How We Got Here: Miss Montana

An Exhibition of Transportation to the American West

Billings - Yellowstone County Museum Lands Miss Montana C-47 for Fundraiser

Fresh from the Normandy D-Day reenactment, Miss Montana, a 1944 C-47 plane, is joining the Yellowstone County Museum’s 65th anniversary exhibit How We Got Here - the history of western transportation with a two-day exhibition of the classic vehicles that brought our ancestors to the Yellowstone Valley. How We Got Here takes place in and around a hangar at Edward’s Jet Center, September 6 and 7.

The Friday evening event includes museum and exhibit tours, live music by Cooper and the Crowd Thinners with Kristie Ostlund, substantial hors d’oeuvres, and dancing. The party culminates with an auction featuring experiences such as accommodations for six in the Caribbean island of St. Croix and a chauffeured ride in a vintage car to the Edgar Bar for an evening of fine dining. The party begins at 5:30 pm. Tickets are $75 per person.

On Saturday, September 7, the exhibit is free to the public, 11am to 3pm Food and beverages will be for sale onsite. Saturday participants may also purchase rides in a vintage stagecoach.

About the exhibit: The Miss Montana C-47 display is made possible by Bennett/ Diamond B Enterprises and Edwards Jet Center. Other vintage vehicles featured include the iconic Wells Fargo stagecoach; a working replica of the world’s first practical automobile - the 1888 Benz motor wagon; an 1886 buggy; a 1914 Model-T Touring car; and a 1916 Franklin Touring car. Other forms of transportation on display include motor vehicles from the early 1900s and vintage motorcycles including a 1916 Harley Davidson, 1947 Harley-Davidson Knucklehead, 1938 Harley Davidson, and 1947 Indian.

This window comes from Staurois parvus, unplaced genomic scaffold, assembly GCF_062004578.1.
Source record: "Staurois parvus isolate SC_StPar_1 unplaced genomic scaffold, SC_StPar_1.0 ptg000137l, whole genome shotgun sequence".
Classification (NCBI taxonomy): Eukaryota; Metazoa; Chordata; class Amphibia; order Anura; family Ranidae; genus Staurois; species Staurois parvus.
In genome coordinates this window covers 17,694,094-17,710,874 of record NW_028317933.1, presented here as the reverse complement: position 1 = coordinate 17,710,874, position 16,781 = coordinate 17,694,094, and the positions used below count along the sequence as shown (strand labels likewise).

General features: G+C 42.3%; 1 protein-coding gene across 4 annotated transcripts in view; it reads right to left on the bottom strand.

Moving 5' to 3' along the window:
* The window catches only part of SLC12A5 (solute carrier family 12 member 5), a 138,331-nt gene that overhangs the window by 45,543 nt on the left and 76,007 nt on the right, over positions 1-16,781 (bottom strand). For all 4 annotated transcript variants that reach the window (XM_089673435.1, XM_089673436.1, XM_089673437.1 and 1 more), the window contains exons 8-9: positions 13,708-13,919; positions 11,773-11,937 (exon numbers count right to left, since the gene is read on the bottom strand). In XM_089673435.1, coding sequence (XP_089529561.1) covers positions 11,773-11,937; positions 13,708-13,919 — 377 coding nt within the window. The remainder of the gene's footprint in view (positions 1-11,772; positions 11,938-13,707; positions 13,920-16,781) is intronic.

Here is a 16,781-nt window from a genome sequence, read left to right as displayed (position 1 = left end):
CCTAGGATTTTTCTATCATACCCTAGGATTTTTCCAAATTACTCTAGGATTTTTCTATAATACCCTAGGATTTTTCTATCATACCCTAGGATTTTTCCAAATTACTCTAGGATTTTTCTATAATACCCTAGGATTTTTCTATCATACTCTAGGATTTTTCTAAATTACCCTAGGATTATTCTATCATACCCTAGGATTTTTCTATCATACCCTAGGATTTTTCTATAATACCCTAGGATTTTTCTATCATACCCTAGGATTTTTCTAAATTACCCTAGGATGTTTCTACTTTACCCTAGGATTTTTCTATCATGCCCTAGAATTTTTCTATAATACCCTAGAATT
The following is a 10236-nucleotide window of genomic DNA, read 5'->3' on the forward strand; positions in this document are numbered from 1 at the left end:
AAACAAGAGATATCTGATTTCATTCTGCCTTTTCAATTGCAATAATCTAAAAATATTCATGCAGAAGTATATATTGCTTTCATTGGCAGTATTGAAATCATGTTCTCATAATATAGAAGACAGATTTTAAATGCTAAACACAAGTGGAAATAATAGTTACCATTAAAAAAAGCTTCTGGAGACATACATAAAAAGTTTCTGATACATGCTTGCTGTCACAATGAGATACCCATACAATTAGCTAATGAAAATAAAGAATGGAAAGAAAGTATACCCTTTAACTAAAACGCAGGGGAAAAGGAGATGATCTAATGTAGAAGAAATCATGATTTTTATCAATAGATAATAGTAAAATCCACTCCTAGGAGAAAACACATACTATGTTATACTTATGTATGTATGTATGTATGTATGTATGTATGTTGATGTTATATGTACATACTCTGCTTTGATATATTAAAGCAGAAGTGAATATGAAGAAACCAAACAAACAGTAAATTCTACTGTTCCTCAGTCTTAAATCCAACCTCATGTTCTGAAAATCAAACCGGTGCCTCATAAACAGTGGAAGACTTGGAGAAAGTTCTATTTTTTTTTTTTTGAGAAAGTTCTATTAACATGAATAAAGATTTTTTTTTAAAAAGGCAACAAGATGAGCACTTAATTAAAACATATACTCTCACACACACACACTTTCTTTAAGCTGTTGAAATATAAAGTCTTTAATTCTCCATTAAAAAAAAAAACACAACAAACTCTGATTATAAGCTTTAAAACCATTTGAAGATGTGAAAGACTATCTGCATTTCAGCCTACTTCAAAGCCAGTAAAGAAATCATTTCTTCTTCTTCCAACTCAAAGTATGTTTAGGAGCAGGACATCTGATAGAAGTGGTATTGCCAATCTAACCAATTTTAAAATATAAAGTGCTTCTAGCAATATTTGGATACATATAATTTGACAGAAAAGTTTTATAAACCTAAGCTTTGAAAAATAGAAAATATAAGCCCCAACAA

For both days, parking is available at the short-term parking lot at the Billings Airport. Tickets will be validated at the museum for free parking.

Funds raised benefit the Yellowstone County Museum education outreach program which provides children and youth in our community with historical perspectives and an appreciation of the importance of preservation.

For more information, phone YCM Executive Director Terry at 406-256-6811.

More about Miss Montana

The Miss Montana historic C-47 aircraft is displayed at the Museum of Mountain Flying in Missoula. The N24320 was built as part of the United States war effort. She did not fly during World War II, as the war ended prior to her being completed. Her original mission was to serve America in World War II. She was recently flown to Normandy to complete her mission. Even though she did not serve in World War II, she led a life of service.

The N24320 is the airplane that transported smokejumpers to the Mann Gulch Fire near Helena in 1949. Twelve smokejumpers and one smoke chaser perished fighting the fire. N24320 is displayed in the Museum of Mountain Flying as a tribute to those smokejumpers and all smokejumpers that help protect the forests of the United States.

The C-47 committee selected the designation “Miss Montana to Normandy” to represent and honor the participation of the more than 57,000 Montana citizens who served during World War II in all branches of the military, and also to honor the citizens of Montana who served in the war effort on the home front.

The original designation “Miss Montana” was the nose art on the B-25 flown by Capt. Malcolm W. Enman, a Drummond, Montana resident who earned the Distinguished Flying Cross with a cluster, the Air Medal with five oak leaf clusters, and the Asiatic-Pacific Theater and American Defense ribbons, along with three stars for participation in three major campaigns, the Gilbert, The Marshall and the Caroline Islands. Mac, now deceased, is the father-in-law of museum members Dick Komberec and grandfather of Eric Komberec, who made the trip to Normandy as pilots.

For photos of Miss Montana and more about the Museum of Mountain Flying go to: